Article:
California Shouldn't Let Its Water Crisis Go To Waste

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The Golden State's drought presents California's leaders with a distinct opportunity: to bring all the disparate water stakeholders together to enact long-term, structural reforms to the Golden State's water system. But Sacramento shouldn't procrastinate; public opinion on this issue - currently overwhelmingly in favor of action - could shift quickly and at that point, California's leaders will have let this crisis go to waste.

Last week the Hoover Institution released the September-October 2015 issue of Eureka featuring commentary on California's drought conundrum. Along with exploring the drought's effects on the Central Valley, water innovations California could explore, and how the OC has used advanced recycling to drought-proof the coastal county, this issue also analyzes the September 2015 Golden State Poll, which explored the views of adult Californians living in the Bay Area, Central Valley, and Southern California regarding topics related to the drought.

Over the past year-and-a-half, the Hoover Institution's Golden State Poll has asked Californians what issues they believe should be Sacramento's top priority*. California's likely voters and self-reported registered voters have shown that they are acutely aware of the state's growing water problems. To illustrate, let's go back to the January 2014 survey. At that point, only 28% of the state was classified as experiencing "extreme or exceptional" drought conditions according to the U.S. Drought Monitor, impacting approximately 7 million Californians (about 18% of the state's population). When asked to determine the priority Sacramento should set on a number of issues, only 38% named "dealing with the state's water problems" as a top priority - 11th out of 21 issues. The fact that the drought hadn't impacted the lives of most in the state made this issue much less of a priority for Californians, regardless of the very real problems the drought was exposing.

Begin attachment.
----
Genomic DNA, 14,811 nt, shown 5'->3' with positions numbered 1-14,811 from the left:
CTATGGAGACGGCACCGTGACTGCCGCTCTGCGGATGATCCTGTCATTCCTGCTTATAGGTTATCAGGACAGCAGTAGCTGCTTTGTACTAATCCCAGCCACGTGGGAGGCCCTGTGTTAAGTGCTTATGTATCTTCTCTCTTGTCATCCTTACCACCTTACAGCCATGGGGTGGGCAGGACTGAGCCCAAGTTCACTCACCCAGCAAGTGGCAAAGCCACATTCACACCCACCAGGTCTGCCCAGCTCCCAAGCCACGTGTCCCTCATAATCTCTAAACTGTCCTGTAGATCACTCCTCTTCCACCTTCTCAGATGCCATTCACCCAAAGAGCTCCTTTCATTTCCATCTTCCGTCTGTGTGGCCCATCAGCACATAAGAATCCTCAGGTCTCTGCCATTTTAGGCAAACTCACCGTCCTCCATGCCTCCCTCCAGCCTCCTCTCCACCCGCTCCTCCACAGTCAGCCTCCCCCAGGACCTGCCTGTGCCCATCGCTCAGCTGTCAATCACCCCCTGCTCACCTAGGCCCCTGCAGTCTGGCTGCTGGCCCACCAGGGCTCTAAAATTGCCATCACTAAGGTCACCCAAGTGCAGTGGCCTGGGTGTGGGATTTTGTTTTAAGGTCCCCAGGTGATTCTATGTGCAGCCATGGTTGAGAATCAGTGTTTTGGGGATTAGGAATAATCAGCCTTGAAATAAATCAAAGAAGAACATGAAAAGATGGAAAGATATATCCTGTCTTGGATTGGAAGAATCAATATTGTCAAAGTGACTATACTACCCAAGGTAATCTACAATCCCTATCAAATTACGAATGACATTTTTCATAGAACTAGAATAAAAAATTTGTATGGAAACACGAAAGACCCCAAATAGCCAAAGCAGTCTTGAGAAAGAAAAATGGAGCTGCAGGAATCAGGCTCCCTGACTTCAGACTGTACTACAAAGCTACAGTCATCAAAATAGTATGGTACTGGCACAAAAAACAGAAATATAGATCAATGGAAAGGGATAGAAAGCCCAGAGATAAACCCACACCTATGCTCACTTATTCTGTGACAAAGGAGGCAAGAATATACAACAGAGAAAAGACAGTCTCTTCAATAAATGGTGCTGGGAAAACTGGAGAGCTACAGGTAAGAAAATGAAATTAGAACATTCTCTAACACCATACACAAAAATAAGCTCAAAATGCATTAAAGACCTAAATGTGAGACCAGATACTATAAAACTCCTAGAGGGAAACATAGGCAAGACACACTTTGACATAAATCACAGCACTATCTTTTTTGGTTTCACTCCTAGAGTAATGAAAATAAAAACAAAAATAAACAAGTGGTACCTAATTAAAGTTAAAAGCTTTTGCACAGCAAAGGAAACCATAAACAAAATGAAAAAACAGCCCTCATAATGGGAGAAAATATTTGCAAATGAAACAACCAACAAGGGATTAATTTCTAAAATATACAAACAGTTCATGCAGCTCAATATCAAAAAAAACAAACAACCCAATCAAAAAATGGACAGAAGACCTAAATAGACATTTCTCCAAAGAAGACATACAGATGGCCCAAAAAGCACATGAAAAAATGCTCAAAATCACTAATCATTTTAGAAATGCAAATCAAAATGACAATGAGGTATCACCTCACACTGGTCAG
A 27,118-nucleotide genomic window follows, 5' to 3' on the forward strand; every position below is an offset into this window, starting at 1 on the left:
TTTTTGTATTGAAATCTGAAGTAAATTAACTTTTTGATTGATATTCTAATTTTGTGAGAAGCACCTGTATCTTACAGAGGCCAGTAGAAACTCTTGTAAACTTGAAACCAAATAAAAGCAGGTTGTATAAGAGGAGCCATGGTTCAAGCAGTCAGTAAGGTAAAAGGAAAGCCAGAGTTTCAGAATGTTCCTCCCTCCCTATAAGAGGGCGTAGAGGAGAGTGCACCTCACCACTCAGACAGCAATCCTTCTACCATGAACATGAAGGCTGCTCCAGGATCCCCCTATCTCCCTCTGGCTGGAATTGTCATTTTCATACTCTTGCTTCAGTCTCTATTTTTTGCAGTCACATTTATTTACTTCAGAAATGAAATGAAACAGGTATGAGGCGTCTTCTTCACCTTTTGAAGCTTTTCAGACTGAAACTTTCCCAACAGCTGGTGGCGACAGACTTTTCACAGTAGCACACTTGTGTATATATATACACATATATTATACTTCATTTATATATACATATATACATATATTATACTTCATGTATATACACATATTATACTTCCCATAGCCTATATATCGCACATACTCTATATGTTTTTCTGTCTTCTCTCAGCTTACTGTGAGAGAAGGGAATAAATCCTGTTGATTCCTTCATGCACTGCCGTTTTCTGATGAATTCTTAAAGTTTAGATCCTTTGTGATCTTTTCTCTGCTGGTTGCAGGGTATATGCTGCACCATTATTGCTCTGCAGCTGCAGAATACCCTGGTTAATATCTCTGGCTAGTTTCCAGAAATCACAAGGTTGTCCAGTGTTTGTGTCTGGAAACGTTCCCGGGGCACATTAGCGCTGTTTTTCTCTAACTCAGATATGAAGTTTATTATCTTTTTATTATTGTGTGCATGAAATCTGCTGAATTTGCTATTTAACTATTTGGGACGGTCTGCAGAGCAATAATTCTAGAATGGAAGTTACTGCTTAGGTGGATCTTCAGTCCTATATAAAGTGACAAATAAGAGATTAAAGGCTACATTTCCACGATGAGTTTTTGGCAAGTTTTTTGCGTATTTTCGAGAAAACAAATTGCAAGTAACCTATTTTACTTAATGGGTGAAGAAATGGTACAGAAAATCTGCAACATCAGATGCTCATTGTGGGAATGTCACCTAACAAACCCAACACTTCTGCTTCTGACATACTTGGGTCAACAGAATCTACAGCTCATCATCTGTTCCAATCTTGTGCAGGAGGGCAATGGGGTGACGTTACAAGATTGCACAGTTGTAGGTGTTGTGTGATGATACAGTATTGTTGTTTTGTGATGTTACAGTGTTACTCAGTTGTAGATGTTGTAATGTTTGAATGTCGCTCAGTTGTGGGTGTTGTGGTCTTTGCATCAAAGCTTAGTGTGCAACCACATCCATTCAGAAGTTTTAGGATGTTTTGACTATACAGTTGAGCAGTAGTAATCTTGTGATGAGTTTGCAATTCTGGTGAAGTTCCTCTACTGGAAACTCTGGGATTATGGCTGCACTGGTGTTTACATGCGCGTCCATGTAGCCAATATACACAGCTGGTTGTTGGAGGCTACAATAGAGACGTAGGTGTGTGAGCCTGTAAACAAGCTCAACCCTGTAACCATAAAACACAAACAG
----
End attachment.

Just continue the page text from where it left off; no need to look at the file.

Fast forward one year to January 2015 and when the question was presented to Californians again, something quite noteworthy occurred. 69% of Californians listed "dealing with the state's water problems" as a top priority on which Sacramento should focus, second only to "strengthening the state's economy (72%)." One rationale in the surge of interest could be more drought focus in the news. However, a simple Google Trends examination shows that coverage of the issue was more or less flat between January 2014 and January 2015. Another reason could be the drought's impact. As of the beginning of 2015, 78% of the state was experiencing "extreme or exceptional" drought conditions impacting 34.5 million people or about 89% of the state's population. In the course of one-year, the drought's impact (in terms of population) increased almost 400%. It shouldn't be a surprise that the issue became a top concern for Californians.

That brings us to September 2015. Currently, about 71% of the state and 31 million people are experiencing "extreme or exceptional" drought conditions, effectively no change from the beginning of the year. At 81% naming the issue as a top priority for Sacramento, no other issue comes within 25 points of California's water problems. Californians truly believe the state is in the midst of a water crisis and want Sacramento to deal with it; moreover, Californians seem inclined to demand action on the water crisis before any other issue.

But crisis-driven public opinion can be fickle. It is entirely possible that once Californians begin thinking the worst of the problems have subsided regardless of whether the crisis has actually passed - for instance, if the brewing El Niño brings rain, the state will be wet, but its depleted water reserves will not be replenished - dealing with the state's water problems will no longer be considered a top priority. Thus, Sacramento should adhere to Winston Churchill's advice and "never let a good crisis go to waste." California's leaders, while Californians are united in their call for action, must act now to bring all stakeholders to the table to enact meaningful, long-term, structural reforms to the state's clearly-deficient water system in order to prevent (or lesson) future water crises.

*Respondents are able to select multiple issues for each of the "top priority," "important but lower priority," "not too important," and "not important at all" responses. January 2014 survey is of Californian adults, January 2015 survey is of most likely Californian voters, and September 2015 survey is of most likely Californian voters residing in the Bay Area, Central Valley, and Southern California.


Carson Bruno is the assistant dean for admission and program relations at the Pepperdine School of Public Policy. Follow him on Twitter @CarsonJFBruno.

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